The Museum of Leontovych in Markivka was opened back in 1977 to mark the 100th birth anniversary of the composer. It is one of the first things the visitors see when they enter the village, but it had never seen any kind of special attention from authorities, locals, or tourists. For a long time it had been in disrepair: the roof leaked, the walls cracked, the alarm was out of order – because of that it got burgled at least twice: one time, silver and bronze cutlery was stolen from Leontovych’s memorial room, and another time someone stole two paintings, created by the composer’s sister. In 2015, the museum became a branch of Vinnytsia Local History Museum. And the following visit of oblast authorities marked its revival from ashes.
The reconstruction of the museum’s premises and of the “Shchedryk” memorial sign on the composer’s grave lasted three months. The oblast budget allocated 1.15 million hryvnias for that task. Meanwhile, the village council has developed a project to create a park near the grave. Trees are going to be planted this autumn. Now the entire museum complex has become newer not only in appearance, but in the concept as well.
“Leontovych’s museum has transformed completely,” Kateryna Vysotska, director of Vinnytsia Local History Museum, is delighted. “The museum’s display is presented in four rooms, each one is equipped with a special multimedia system. They play a soundtrack that complements visual artifacts and contain archived materials that did not fit in the display – both are extremely important for familiarizing with Leontovych and his personality.”
The museum consists of four rooms. The first one, “Vinnytsia region – Leontovych’s homeland,” is dedicated to the life and career of the Ukrainian composer, and his relationship with Vinnytsia and Podillia in general. In the center of the hall is the piano on which he learned to play, and then taught his children. The instrument is in good condition and, as museum workers say, may still surprise visitors with its beautiful sound.
The second room is a memorial one – the former office of his father, who was a village priest. Here the authentic family possessions of Leontovyches are kept, including the furniture from the father’s study, his books and clothes. Opposite is the family’s dining room, with furniture, dishes, family photos, and a wall carpet from the parents’ home, which has been renovated for the museum. The couch, on which the Ukrainian Chopin was allegedly shot to death, was also restored. The fourth hall is dedicated to Leontovych’s music in Ukraine and abroad.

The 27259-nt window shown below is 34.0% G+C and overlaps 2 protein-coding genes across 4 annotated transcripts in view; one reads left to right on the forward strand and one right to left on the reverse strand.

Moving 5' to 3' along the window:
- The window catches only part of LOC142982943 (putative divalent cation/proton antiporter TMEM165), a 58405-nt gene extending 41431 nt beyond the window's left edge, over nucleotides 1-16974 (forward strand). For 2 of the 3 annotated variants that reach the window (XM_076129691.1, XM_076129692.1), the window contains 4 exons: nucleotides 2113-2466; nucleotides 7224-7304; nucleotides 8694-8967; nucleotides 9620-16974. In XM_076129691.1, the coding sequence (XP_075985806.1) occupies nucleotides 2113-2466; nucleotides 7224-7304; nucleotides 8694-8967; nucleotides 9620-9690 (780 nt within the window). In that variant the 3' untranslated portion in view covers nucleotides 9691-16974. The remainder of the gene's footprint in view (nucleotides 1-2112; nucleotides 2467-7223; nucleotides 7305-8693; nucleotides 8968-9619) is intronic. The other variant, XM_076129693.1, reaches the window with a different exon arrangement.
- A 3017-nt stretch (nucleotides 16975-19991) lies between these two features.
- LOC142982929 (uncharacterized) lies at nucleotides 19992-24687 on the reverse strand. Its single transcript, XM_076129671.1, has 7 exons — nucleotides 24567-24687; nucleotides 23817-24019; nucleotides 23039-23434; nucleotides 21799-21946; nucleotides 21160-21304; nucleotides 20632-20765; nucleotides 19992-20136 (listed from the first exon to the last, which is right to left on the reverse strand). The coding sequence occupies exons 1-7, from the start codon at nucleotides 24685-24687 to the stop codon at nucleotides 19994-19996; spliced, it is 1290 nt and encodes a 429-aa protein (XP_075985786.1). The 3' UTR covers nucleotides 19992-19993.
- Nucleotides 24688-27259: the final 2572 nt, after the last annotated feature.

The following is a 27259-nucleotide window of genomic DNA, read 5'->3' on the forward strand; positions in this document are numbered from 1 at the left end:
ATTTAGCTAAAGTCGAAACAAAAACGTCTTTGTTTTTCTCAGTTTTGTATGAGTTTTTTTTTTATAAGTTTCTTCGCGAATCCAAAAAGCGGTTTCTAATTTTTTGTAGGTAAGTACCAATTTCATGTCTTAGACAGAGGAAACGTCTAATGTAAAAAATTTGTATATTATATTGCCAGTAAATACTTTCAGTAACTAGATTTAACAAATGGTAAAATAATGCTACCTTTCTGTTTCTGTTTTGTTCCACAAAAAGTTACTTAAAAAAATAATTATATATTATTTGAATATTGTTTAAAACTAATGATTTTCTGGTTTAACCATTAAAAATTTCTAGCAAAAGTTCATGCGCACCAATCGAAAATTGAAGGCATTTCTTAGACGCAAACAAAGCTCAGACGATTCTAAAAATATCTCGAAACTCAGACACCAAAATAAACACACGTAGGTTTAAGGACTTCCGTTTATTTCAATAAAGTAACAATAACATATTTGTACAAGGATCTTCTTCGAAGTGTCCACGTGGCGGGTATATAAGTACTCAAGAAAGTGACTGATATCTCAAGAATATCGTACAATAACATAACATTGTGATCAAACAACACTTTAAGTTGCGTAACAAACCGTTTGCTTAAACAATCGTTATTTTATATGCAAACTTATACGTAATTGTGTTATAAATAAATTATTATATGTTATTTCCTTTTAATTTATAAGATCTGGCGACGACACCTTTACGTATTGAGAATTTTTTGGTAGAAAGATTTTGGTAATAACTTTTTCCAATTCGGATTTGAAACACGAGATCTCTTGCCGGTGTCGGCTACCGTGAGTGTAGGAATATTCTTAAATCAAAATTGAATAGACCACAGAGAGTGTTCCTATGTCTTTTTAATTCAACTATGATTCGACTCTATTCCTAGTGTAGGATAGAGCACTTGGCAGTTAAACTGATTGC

In general, there have survived more than 500 exhibits in the museum, 70 percent of them being transferred from the old museum’s collection, which was founded in the 1970 by Volodymyr Zavalniuk, Leontovych’s biography researcher. This time, to celebrate the opening of a renovated museum, the researcher presented Leontovych’s letters to his wife Klavdia, a few family photos of his, and business card.
“I delivered the most expensive items in my collection – manuscripts and letters by Leontovych, that is the things written in his own hand and created personally by him,” says Zavalniuk. “The opening of the museum and the memorial is a significant event not only for our region but for the entire Ukraine, for Leontovych was a brilliant composer better known abroad than in Ukraine. Despite this, he remained an extremely humble man. And when his ‘Shchedryk’ was heard around the world, he was saying to his wife: ‘Klava, do not worry, we will live better when I become a composer...’ Finally the time has come for Leontovych to regain the glory he deserves. And I’m filled with pride. This museum in his honor has to become a center for choral music. Folk song framed by Leontovych has to be heard around the world and to bring the glory to Ukraine, because it contains the genetic code of our nation, the story of survival and revival.”